1. Regardless of background or beliefs, every American I talk to seems on edge, as if the sky were about to fall. But the sky is not falling.
  2. A truly Lenten mindset sees the season as preparatory for the resurrection life of Easter as opposed to the mortification of Good Friday.
  3. He declared you what you might not always feel you are, but what you were from the moment he knew you, before you were you, when he foreknew you.
  4. The number forty calls to remembrance narratives of God’s great acts of redemption, but also our conformity to and participation in those narratives.
  5. There is no AA for legalists. At least not officially. But there ought to be, and it should be called your local church.
  6. The driving impulse of Lent isn’t so much “giving up” things as it is “putting on” something.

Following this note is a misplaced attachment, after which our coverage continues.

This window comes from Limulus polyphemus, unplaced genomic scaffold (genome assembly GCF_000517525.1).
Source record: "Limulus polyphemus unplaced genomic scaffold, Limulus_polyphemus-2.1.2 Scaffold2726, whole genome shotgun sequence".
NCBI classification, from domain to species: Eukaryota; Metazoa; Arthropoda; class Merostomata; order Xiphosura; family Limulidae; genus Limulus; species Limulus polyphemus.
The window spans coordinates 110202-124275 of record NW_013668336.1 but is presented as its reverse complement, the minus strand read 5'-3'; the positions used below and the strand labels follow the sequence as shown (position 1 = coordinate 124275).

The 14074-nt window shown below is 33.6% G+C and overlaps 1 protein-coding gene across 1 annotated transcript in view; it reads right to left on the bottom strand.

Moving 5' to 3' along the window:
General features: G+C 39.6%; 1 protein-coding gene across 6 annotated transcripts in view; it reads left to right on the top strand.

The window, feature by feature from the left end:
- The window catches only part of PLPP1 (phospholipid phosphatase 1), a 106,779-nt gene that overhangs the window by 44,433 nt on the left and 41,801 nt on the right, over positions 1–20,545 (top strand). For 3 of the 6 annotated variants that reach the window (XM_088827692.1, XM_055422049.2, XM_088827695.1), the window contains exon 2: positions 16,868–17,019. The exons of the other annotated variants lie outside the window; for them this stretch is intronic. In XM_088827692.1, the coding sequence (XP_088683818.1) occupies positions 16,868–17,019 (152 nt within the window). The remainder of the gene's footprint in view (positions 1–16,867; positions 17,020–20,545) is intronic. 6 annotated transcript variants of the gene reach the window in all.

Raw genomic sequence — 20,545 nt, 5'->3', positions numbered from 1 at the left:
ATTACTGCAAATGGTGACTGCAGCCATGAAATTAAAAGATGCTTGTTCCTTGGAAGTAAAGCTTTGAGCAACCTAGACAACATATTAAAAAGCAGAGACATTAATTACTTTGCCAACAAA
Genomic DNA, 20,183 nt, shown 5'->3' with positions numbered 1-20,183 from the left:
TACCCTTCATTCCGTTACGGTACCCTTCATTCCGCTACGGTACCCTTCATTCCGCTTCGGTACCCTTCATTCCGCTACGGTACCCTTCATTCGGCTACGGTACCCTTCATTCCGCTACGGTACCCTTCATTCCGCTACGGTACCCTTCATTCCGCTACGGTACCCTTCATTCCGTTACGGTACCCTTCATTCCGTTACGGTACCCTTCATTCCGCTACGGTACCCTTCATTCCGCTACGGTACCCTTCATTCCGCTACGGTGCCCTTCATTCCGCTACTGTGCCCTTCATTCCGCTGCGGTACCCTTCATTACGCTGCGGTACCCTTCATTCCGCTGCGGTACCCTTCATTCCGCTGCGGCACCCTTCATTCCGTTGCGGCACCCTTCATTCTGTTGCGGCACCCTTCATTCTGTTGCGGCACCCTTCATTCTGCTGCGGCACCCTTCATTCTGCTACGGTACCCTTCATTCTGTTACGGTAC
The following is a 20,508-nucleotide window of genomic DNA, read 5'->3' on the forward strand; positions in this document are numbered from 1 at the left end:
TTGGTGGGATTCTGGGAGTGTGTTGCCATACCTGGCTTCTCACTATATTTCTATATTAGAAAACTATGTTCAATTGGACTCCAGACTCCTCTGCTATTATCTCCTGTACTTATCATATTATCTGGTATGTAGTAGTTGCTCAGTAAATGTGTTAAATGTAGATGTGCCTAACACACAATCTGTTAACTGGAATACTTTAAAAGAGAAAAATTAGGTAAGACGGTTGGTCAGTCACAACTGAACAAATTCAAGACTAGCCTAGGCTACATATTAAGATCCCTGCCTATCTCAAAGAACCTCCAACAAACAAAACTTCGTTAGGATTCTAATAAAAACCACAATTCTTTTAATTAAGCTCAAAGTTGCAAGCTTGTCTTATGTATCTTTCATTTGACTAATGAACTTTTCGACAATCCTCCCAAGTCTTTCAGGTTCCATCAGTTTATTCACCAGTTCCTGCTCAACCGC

7. The more I got to know Dr. Rosenbladt, the more I saw that he wasn’t a man divided.
  8. He was rooted in his own tradition but gracious with others when they wanted to learn about his faith or their own.
  9. Anyone could tell he enjoyed teaching theology and loved his students.
  10. In a world—and even a church—full of distractions, thank God for Rod Rosenbladt. He pointed us to Jesus and Jesus alone.
  11. In normal human relationships, when reconciliation is necessary, we place the burden on the person who did wrong, who disrupted the relationship.
  12. A “good death” and “good life” are not accomplished through personal striving but are grasped by faith in the promises of God.